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Outreach Hall of Fame Honors Those Who Aid the Intermarried


This article originally appeared in the New Jersey Jewish News and is reprinted with permission. Visit .

All you had to do was look around the room at the conference of the Jewish Outreach Institute, held June 8-10 in Boston, to realize that, for better or worse, intermarriage is an idea whose time has come of age within the Jewish community. For the first time, among the 100 or so participants at a JOI conference were representatives from many Jewish federations and their agencies.

Whatever one's personal religious or philosophical views on the subject, the notion of extending welcome and support to intermarried families is an idea that must be taken seriously. JOI has been in the forefront of that effort since it was founded in 1988. is another independent national organization that welcomes and encourages interfaith families to make Jewish choices and the Jewish community to welcome interfaith families. To recognize the importance of outreach to our Jewish future, JOI inaugurated the Outreach Hall of Fame, which recognizes and honors those individuals who have moved American Jewry forward in creating a community more inclusive toward previously disenfranchised populations, especially intermarried families. It holds inductees up as examples to future generations of Jewish professionals and lay leaders to show how a warm and caring attitude is always the best policy. The hall of fame's aim is both simple and difficult: to create a community that will grow more and more inclusive of the intermarried who were often estranged from their families and previously disenfranchised from the community.

I am proud to be part of the hall's inaugural class of inductees. I was recognized for creating PATHWAYS, an innovative program offered by the United Jewish Communities of MetroWest that links the unengaged intermarried to Jewish opportunities across denominational and institutional lines. I was honored to be in the company of such visionaries as the late Rabbi Alexander Schindler, who as president of the Reform synagogue movement in 1978 opened the door to Jewish life for innumerable children of patrilineal descent. Also honored were Rabbi Rachel Cowan, who by her own example became an advocate on behalf of programs and outreach for the intermarried. Another inductee, Rabbi Steven Foster, created the Stepping Stones to a Jewish Me education program, which assists families to raise their children Jewishly and join synagogues--a model that has been replicated here in MetroWest as well as in other communities--in 1985 in Denver for intermarried families. Rosanne Levitt of the San Francisco JCC's "Interfaith Connection" was honored for developing one of the first such programs in the country and becoming a mentor and resource to countless communities.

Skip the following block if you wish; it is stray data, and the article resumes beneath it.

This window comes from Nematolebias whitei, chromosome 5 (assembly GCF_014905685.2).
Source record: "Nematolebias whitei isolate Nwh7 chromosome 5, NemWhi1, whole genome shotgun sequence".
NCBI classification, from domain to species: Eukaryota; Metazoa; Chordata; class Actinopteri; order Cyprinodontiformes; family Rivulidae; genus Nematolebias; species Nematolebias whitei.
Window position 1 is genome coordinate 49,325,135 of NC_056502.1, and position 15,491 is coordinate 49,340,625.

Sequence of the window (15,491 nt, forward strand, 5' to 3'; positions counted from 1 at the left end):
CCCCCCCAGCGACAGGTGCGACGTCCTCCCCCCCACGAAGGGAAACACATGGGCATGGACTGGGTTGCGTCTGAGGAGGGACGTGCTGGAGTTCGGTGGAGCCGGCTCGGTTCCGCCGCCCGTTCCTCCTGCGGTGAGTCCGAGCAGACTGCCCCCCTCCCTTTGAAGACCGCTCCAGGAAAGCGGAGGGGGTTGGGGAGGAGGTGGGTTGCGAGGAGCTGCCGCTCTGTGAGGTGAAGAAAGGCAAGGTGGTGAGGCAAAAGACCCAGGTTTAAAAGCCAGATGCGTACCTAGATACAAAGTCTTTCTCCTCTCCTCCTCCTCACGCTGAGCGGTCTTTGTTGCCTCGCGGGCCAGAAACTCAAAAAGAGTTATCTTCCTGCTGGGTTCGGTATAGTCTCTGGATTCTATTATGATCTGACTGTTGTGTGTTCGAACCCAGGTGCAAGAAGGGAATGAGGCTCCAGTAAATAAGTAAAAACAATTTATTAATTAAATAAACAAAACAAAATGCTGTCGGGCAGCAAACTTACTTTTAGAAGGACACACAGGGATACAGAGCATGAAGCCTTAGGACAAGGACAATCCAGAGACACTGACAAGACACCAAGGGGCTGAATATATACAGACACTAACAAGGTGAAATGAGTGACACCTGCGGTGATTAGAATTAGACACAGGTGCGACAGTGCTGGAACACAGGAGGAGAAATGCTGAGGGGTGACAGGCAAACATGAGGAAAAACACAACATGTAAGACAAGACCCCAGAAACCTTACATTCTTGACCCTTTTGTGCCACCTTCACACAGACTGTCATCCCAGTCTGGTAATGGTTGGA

Also honored were the late Dr. Egon Mayer and David Belin, who founded JOI and began to transform the Jewish community to become more inclusive. No one did more to further those aspirations than Egon. When he lost his battle with cancer at the end of January, many of us lost a mentor, friend, and advocate for the intermarried.

His legacy was the cornerstone of the June meeting. He respected the Jewish community, loved the Jewish people, and empathized with the struggle he found in so many of the intermarried couples he met through his research and his walks into all of our communities and their lives. When he came to MetroWest as keynote speaker for a conference called "All in the Jewish Family: A Community Forum on Intermarriage," Mayer did not leave after receiving his applause. He stayed and he listened to the people he met. He questioned and he witnessed. He had much to teach us, and to learn from us. He embraced the intermarried and welcomed them back into the Jewish world. He challenged us and helped us to create programs that would encourage and bring the intermarried back. He pressed us to go beyond our usual thinking and barriers.

As Kerry Olitzky, JOI's present director, reminded us, the Torah repeatedly entreats us to welcome the stranger. We who are committed to outreach have the opportunity to bring people from the periphery to the core. "We believe in the moral imperative of working with an inclusive Jewish community," said Olitzky. " Just caring is not enough."

Inductees have proven that a warm and caring attitude is always the best policy.


Derived from the Greek word for "assembly," a Jewish house of prayer. Synagogue refers to both the room where prayer services are held and the building where it occurs. In Yiddish, "shul." Reform synagogues are often called "temple." Hebrew for "my master," the term refers to a spiritual leader and teacher of Torah. Often, but not always, a rabbi is the leader of a synagogue congregation. The first five books of the Hebrew Bible (Genesis, Exodus, Leviticus, Numbers, Deuteronomy), or the scroll that contains them.
Lynne Wolfe

Lynne Wolfe created and directed PATHWAYS, Outreach to Intermarried Families, United Jewish Communities of MetroWest, New Jersey. On June 10, 2004, Lynne was inducted as a charter member into the Jewish Outreach Institute's "Outreach Hall of Fame" in recognition for her innovative work, dedication, and achievement in creating a more inclusive community to previously disenfranchised intermarried families.

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